(Laughs) It was very ambiguous. You could interpret it the way you wanted to. That was the idea. It was my first attempt at doing something. I had no idea how to put the visuals together, although I knew this was the story – a man re-imagining his life as he is sitting and watching people at a restaurant. That was the one-line idea.
I narrated it to Mohanlal as such. The whole hook was that you get to know that only in the middle of the film. The initial part is invested in domestic moments – a family of three in a car. When the family walks into a restaurant, everything changes.

What was Mohanlal’s response when he watched the final output?

I will never forget what he said when I showed him the film the first time. I came to Chennai to play the film for him. In the restaurant scene, you see the character smoking. He asked me if he was smoking up, and making up stuff? I said no, he was not (laughs).

You come from a theatre background. How did the transition happen?

My heart was always in cinema. Theatre and cinema are miles apart, but theatre makes one understand actors much more. In theatre, acting happens on a gut level. It helps you judge the actors’ performances. It is a great platform for any actor to start his/her career with. I wanted to understand how the medium worked. When I was in Bangalore, I noticed an advertisement that said Bangalore Theatre Club was looking for actors. My friend and I went for the audition without reading the ad properly. They were looking for only female artistes. We didn’t get the job, but we joined the place as volunteers. The people who run the theatre club, Abhijeet and Poile Sengupta, they are my mentors. They guided me to the world of theatre. I worked with them on their plays, and over the years when I wrote a play, they helped me put it together.

What was your first play about?

The play was called ‘Getaway’, after which I named my production company. It was about three old men who rob a bank, and how it goes wrong. We had a blast. Getaway was the first feature film script that I wrote. It didn’t get made. Prakash Belawadi, who is a rockstar in Bangalore theatre circle, and now a big Bollywood star, was one of the protagonists in Getaway. He did a role in Wazir, and in Solo, he is doing an important role. I think the theatre connection I had is still going very strong. I am aching to go back and do one more play sometime in the future.

Your films have received mixed reviews.

Yes, average to low responses. David almost got no response.

How do you handle failures?

I handle it by aiming for the next, working hard for the next. I don’t waste time waiting and wondering why my film didn’t work. As long as I get to do my next the way I want to make it, I am okay.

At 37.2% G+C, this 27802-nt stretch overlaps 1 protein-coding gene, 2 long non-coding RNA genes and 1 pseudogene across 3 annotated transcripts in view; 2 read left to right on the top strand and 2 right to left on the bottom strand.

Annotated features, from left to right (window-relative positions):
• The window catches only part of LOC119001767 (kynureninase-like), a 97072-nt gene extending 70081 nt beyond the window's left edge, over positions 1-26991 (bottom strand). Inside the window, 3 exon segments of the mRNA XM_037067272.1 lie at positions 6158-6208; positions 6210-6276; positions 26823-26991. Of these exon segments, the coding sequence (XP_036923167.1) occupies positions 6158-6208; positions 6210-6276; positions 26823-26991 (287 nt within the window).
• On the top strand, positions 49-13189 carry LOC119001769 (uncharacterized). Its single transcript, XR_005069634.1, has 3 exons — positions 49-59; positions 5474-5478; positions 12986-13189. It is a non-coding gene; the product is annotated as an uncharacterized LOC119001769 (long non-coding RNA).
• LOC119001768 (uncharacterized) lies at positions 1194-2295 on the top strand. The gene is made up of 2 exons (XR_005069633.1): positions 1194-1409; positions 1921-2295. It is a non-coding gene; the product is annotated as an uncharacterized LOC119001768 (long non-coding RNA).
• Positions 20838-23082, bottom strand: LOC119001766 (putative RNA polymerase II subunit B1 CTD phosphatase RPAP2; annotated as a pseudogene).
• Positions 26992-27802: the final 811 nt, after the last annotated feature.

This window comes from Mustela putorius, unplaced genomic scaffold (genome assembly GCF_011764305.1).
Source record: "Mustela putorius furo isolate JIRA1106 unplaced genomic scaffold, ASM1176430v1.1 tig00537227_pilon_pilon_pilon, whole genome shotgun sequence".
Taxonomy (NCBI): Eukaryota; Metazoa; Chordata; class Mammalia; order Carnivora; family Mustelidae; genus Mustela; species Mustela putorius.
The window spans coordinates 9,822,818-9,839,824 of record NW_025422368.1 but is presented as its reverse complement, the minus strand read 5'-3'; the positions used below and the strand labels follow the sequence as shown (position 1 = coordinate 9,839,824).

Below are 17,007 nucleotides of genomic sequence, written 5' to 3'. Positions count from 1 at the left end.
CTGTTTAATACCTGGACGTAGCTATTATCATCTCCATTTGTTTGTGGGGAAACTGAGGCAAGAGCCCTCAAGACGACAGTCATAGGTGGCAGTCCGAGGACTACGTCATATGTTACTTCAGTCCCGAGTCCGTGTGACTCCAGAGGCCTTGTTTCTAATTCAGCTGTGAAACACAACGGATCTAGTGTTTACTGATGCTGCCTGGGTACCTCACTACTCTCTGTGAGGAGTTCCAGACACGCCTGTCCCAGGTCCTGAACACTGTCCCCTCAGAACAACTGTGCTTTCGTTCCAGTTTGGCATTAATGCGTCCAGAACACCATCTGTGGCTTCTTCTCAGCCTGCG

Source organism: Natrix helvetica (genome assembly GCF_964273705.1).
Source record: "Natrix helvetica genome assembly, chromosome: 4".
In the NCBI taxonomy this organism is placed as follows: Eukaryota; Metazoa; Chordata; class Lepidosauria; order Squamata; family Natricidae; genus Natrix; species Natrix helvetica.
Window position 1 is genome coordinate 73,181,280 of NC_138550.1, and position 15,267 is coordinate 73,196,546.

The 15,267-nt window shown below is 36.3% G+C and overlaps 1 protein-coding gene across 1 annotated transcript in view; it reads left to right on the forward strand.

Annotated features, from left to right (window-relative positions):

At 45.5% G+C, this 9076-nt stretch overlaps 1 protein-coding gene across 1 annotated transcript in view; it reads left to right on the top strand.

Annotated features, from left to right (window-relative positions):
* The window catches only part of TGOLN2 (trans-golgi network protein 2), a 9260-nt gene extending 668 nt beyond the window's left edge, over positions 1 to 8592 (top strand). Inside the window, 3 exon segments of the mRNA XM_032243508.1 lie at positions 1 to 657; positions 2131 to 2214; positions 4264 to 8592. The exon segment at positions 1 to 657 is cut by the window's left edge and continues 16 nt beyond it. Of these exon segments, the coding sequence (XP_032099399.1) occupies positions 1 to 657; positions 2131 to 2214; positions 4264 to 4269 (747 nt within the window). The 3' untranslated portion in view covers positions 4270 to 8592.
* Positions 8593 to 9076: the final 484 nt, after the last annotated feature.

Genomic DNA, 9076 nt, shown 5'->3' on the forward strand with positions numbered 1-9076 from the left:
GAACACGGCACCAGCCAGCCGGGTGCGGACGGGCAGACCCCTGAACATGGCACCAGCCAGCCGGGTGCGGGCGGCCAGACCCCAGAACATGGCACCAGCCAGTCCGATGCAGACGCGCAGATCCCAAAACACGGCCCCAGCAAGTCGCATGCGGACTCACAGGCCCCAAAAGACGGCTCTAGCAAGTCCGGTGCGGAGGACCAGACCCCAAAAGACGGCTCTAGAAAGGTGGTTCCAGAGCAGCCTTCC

Isn’t it difficult to stay afloat in Bollywood without a big blockbuster?

It is difficult everywhere. Even a 100 crore film director will say it is difficult.


Before the release of Shaitan, in 2011, Bejoy hosted a private screening of the film in Chennai for his mentor, Mani Ratnam, whom he’d assisted in two films, Guru and Raavan. Such is Bejoy’s love and respect for the veteran filmmaker that he went back to assist him in his latest film, Kaatru Veliyidai. Mani Ratnam was the chief guest at the teaser launch of Solo.

You were an assistant director to Mani Ratnam. What is the most important lesson that you learned from him?

I am still an assistant director to Mani Ratnam. I am constantly learning from him. That’s the reason I went back to work with him; that’s the reason I will go back to work with him again. It doesn’t matter even if my films aren’t like his. I guess my whole approach to cinema is very close to what he does. I subscribe to his kind of [film] framework a lot. Over the years, I’ve watched all his films, so some time or the other, it creeps in. In Soap, you see Jackie Shroff watching television, and it is Mani Ratnam’s films that are playing on the TV.

You wanted to remake Agninatchathiram?

Yes. It is his most masala film ever. One of his most commercially successful films. I like the film, and also, I feel a fresh take on it will work well. It was way hip for that era. Personally, trying to adapt a Mani Ratnam film is a huge, very huge challenge. Then of course, it was a movie that was far ahead of the time when it was released. To remake it is a challenge. I don’t even know whether I will be doing it. I am focusing on Solo right now. At one point, I was very enthusiastic about doing it, was very close to making it. But it didn’t fall in place.